In the summer of 1968, Charles Schulz decided not to take the path of least resistance and introduce the world to Franklin, the first and only Black Peanuts character. 

This Peanuts comic strip was fairly typical of Charlie Brown’s half-hearted exasperation with an unfair world.

My Beach Ball

Not only does the world cease its relentless, playful torment of Charlie Brown, but the boy who tamps it down is Black and can swim. Because on July 31, 1968, Schulz introduced the world to Franklin. May not seem like much, but it’s as explicitly political as Peanuts ever ventures. Until, that is, August 1, 1968:

Is This Your Ball

The father of Franklin, the Black boy who swims, is over in Vietnam. That second panel neatly illustrates how far Schulz strayed from his comfort zone.  Charlie Brown’s father “was in a war, but [he doesn’t] know which one.” That’s the extent to which contemporary politics typically intruded the most popular daily comic in America. But for some reason, Schulz felt the need to contradict conventional racist wisdom that summer.

Is Your Family Here

Sand Castle

The racists responded in the manner befitting Wallace-backers: “I don’t mind you having a Black character, but please don’t show them in school together.” must’ve sucked to be a racist. That’s from May 13, 1970, two years after Schulz quietly integrated public schools. There’s much to admire in the matter-of-factness of Schulz’s racial politics…Franklin arrives, befriends Peppermint Patty, and plays football.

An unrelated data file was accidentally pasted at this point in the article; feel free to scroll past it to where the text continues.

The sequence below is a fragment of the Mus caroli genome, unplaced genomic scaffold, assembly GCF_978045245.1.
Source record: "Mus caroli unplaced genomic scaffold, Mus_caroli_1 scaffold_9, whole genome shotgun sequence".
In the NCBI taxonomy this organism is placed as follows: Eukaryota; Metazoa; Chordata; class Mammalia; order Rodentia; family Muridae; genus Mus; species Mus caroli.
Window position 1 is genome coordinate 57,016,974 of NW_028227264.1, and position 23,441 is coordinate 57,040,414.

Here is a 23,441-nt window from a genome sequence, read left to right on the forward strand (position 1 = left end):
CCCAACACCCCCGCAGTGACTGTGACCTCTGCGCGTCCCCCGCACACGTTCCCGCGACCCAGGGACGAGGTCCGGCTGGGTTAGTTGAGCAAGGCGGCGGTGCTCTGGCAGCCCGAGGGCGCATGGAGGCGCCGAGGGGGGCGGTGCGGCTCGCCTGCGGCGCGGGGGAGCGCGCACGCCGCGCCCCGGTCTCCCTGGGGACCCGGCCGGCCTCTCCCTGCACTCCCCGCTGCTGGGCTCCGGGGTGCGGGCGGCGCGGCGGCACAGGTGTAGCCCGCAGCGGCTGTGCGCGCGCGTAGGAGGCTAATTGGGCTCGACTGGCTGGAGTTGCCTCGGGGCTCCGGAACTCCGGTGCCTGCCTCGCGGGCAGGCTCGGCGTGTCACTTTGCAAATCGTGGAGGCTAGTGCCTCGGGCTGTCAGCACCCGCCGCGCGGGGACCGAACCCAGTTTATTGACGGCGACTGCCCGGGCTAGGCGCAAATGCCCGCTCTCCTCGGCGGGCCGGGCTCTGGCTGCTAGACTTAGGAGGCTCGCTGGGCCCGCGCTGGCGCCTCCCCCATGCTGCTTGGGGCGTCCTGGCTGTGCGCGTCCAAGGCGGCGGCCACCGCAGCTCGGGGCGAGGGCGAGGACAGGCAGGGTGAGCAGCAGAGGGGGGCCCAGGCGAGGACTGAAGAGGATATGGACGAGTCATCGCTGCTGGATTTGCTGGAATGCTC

Book Report

 Unless, that is, you’re a fan of Dennis the Menace:

Dennis the Menace:

Source: Scott Kaufman

Franklin © [2013] Peanuts Worldwide LLC

1 Comment

  • November 15, 2013

    I loved the Peanuts comic strip. I’m a former Hallmark employee and my department Licensing Design created lots of Peanuts cards. As the only African male in my area I championed a complete Franklin collection. It was to have party products and cards. Alas, it was shot down in our new product launch. They said it wouldn’t be viable in the marketplace. Not even Mahogany their ‘black’ card line would take it. Black folk may have headed it up but the final decision was not theirs to make. I had the pleasure of meeting my hero Charles Schulz on his visit to the KCMO headquarters! He could not have been a kinder, gentler man. Trying my best not to geek out I told him how I enjoyed the strip! He thanked me and then I told him how much Franklin mean’t to me and I asked how did you decide to create him. Mr.Schulz said simply “Charlie needed another friend”. No political agenda just ‘a friend’! He said newspapers in the South, of course, as well as a few in the north said they would’nt run them and he replied he’d pull his strip from all their publications! They printed them! Afterwards not another thing was said about it. That’s the kind of unassuming powerful juggernaut he was! Hallmark did eventually decide to print one ‘general expression’ Franklin card. This was back in the 90’s. It’s been in the line ever since! Hell, I found it on Amazon! Love that Franklin…and your website by the way! PEACE!

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